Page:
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Red on new stem growth of a rose is not a bad thing. It's one way the rose protects its new, young, and tender growth from becoming sunburnt. It's a rose's sunscreen, so to speak. So don't panic if you see red stems and leaves. But if the growth is abnormally small, numerous, and usually red or even black - what is known as 'witches broom' - then you need to take a good, hard look at that rose. Or ask a knowledgeable rosarian to look at it.
What causes witches broom in different plants varies. It can be fungi, bacteria, viruses, or mites. Sometimes, a witches broom can be used as a dwarf cultivar, or desired by bonsai propagators. But not in roses! In roses, it is usually a symptom of a deadly, spreading disease called Rose Rosette Disease, or RRD.
|Normal new growth|
RRD is spread by a tiny (microscopic) mite. These mites travel by gusts of wind. When they land on a rose, they burrow down into the rose and the rose will show signs of the infestation.
RRD is usually deadly to the rose. Unfortunately, while an affected rose lives, it is a host to the mites, which continue to spread to other roses by the wind. It won't just go away on its own. There is no cure. If you have a rose with RRD, you need to remove the rose.
|Normal new growth|
Now, don't panic! You don't want to get rid of roses without cause! All the pictures shown here are of new, normal, red growth on the roses in my garden. These pictures are not of RRD! (Thankfully, I didn't have any pictures of infected roses to show you!)
Also, herbicides may cause damage that mimics RRD. Overspray from Round Up is notorious for causing abnormal growth in roses. Because of this, I have learned to never, ever, use Round Up near my roses. Be aware of any herbicides sprayed around your roses.
Ann Peck, of www.rosegeek.com, has written an extensive e-book on RRD. Please click HERE to look at it. She has lots of information, including pictures, and other symptoms of RRD. I believe this is the best source of RRD information you can find anywhere. Ann, we are grateful for your work.
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My intention is certainly not to dissuade you from growing roses. I love my roses and take delight in looking at them daily. But I am also aware. And if any of them should ever show symptoms of RRD, I would take action immediately.
I hope this horror never comes to my garden. I hope this horror never comes to your garden. But I do hope you are informed.
Rose Rosette Disease makes a small appearance in my garden every year ... never in a predictable place, and it's futile to worry about it. When it comes, I cut down and remove the infected rose. Afterward, I return to doing what I love best ... enjoying the rest of the roses in my garden. (Ask Ann if she has any instances of RRD reported near you. She would know.)ReplyDelete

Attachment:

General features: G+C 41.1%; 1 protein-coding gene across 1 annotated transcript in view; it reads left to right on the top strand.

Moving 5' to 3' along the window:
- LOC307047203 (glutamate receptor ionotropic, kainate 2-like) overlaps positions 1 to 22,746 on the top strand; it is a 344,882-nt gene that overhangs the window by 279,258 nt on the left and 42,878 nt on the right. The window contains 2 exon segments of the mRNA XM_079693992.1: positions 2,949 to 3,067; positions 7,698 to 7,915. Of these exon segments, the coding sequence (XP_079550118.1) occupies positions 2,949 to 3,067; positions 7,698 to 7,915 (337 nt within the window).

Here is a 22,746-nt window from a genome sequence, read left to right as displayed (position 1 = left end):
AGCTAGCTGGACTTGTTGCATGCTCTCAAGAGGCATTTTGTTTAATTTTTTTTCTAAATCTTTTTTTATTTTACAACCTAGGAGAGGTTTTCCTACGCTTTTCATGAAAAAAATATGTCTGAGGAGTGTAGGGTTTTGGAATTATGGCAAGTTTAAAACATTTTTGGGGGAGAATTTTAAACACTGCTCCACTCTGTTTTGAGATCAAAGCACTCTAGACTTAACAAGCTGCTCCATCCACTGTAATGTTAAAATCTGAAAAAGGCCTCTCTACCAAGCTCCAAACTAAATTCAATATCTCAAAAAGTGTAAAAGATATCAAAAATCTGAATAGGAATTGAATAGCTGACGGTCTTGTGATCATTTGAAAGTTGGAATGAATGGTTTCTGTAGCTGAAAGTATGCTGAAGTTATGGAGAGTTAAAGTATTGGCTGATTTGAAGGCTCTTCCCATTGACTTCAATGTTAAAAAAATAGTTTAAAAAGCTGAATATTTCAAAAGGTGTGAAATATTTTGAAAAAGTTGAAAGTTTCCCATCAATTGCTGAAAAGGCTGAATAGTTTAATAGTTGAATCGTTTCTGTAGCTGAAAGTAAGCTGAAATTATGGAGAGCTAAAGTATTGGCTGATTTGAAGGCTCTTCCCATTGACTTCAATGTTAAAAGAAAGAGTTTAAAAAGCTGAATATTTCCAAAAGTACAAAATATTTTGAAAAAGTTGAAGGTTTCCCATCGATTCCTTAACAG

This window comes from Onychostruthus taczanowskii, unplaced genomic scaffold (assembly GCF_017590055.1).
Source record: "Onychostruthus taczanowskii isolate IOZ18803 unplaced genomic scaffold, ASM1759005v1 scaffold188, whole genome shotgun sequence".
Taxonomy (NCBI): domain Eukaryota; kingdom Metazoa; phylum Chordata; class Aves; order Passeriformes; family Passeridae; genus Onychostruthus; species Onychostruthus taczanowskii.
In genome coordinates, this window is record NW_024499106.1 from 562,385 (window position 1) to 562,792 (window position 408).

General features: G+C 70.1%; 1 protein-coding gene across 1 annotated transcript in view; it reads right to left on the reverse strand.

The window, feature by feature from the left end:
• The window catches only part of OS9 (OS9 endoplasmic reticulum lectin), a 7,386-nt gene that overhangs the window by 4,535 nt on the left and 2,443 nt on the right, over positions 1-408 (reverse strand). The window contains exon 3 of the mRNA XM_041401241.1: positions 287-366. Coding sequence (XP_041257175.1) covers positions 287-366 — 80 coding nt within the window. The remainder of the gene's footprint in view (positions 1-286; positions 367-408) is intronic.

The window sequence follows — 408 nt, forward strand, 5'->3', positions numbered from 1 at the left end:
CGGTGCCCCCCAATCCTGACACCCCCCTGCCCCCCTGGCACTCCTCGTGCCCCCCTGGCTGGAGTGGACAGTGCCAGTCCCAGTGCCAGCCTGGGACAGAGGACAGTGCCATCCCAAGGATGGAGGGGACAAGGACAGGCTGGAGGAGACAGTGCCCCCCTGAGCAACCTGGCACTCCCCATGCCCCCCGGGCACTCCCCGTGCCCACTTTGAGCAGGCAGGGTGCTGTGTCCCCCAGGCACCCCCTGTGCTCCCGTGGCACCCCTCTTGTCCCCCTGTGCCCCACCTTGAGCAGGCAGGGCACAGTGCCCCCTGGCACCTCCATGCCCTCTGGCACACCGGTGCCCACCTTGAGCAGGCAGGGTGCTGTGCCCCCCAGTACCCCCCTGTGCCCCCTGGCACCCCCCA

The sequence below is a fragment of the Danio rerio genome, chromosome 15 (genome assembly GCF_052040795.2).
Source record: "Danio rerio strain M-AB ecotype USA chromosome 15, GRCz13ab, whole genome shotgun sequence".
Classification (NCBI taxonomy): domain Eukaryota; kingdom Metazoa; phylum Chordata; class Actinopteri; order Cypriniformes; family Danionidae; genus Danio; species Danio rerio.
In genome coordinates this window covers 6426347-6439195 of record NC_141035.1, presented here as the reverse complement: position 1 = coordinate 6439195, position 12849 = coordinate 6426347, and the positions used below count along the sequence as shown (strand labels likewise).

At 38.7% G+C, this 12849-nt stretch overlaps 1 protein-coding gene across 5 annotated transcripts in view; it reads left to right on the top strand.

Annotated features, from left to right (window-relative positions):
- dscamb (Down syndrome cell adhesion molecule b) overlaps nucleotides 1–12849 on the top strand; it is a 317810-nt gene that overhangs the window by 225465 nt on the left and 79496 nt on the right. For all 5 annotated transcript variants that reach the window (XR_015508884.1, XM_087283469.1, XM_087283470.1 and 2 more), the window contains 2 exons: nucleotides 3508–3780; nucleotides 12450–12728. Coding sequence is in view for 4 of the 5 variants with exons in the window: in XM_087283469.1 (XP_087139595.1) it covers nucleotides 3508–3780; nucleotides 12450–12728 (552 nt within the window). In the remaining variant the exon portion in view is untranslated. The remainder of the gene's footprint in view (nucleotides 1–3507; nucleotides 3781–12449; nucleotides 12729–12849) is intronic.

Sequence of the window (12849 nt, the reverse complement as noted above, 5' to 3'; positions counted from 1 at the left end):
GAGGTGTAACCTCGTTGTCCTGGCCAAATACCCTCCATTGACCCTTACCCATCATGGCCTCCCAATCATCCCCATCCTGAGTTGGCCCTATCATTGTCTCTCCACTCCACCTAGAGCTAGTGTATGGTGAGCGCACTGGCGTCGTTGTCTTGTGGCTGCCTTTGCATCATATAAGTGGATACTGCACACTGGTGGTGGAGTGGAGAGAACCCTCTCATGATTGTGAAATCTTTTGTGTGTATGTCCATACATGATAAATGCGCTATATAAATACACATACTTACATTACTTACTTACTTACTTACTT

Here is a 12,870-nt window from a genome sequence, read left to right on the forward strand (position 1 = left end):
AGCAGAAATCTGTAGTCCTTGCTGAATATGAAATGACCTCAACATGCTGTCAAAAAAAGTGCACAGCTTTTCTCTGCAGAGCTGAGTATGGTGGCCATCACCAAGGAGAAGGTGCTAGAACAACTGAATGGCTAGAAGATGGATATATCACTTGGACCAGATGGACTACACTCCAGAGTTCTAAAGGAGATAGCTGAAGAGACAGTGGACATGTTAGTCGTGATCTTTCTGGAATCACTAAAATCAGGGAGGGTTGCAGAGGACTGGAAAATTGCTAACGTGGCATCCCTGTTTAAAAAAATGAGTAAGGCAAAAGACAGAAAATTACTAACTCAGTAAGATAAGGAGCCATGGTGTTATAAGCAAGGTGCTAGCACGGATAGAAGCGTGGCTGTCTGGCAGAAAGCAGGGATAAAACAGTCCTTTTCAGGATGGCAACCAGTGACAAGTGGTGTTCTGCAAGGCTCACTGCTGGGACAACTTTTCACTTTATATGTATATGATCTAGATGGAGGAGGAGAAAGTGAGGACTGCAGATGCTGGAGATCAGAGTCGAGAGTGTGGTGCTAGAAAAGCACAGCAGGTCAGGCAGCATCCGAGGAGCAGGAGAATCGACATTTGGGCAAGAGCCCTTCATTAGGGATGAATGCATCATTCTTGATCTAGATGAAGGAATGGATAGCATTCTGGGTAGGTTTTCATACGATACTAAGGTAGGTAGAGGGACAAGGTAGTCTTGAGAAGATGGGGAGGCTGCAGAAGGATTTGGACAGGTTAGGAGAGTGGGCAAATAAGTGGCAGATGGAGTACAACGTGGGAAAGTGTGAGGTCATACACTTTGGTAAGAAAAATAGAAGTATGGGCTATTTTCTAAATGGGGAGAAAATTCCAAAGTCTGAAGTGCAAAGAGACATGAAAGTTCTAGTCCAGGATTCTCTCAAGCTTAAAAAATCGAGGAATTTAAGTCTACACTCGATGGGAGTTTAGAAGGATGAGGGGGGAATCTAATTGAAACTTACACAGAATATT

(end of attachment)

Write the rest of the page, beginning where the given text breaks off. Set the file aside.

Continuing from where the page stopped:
Thanks for the information since I am contemplating adding more Roses to the yard. I am considering things over the winter that I want to change.ReplyDelete
Cher Sunray Gardens
So far so good, but most of my roses are of the Knock Out variety because of our crazy weather and my limited time to tend to them. I love seeing the new red growth which tells me we are good to go in the spring and fall...ReplyDelete
Connie - I'm so glad you chimed in! Thankfully, I have not had to deal with this yet - I think there are some reports of it in North Texas, though, so I may have to eventually. You are so right that it shouldn't put someone off from buying roses. We can't control the wind, and roses bring such joy.ReplyDelete
Cher - I just want people to be aware and informed. If a rose does get infected, it's best to deal with it earlier rather than later! I am looking forward to finding out which roses you decide upon for your garden!
Donna - I love seeing the new red growth, too. And I'm glad your Knock Outs are doing well. They have a good reputation for a reason!ReplyDelete
Well I hope it never comes to my roses. I would hate to have to get rid of any. Great information. New growth always looks so pretty on the roses.ReplyDelete
I love roses but I always find them a bit difficult - mine usually have horrible black spot.ReplyDelete
I visited a garden earlier this year in the Grapevine/Colleyville area who had Rosette invade his rose garden. He lost about 60 roses. It was devastating to his garden. Some varieties survived the disease. The Peggy Martin Rose (a/k/a Katrina Rose) survived -- that rose has nine lives like a cat, I think.ReplyDelete
Thanks for the info Holly, I hope I'll never encounter this horor story.ReplyDelete
Holley, that is really a horror post on Halloween! I appreciate that you are bringing awareness to this ugly rose disease. So far I think it has not been found in Southern California, but it might be just a matter of time before it shows up here, too. So it is good to be informed!ReplyDelete
Happy Halloween to you!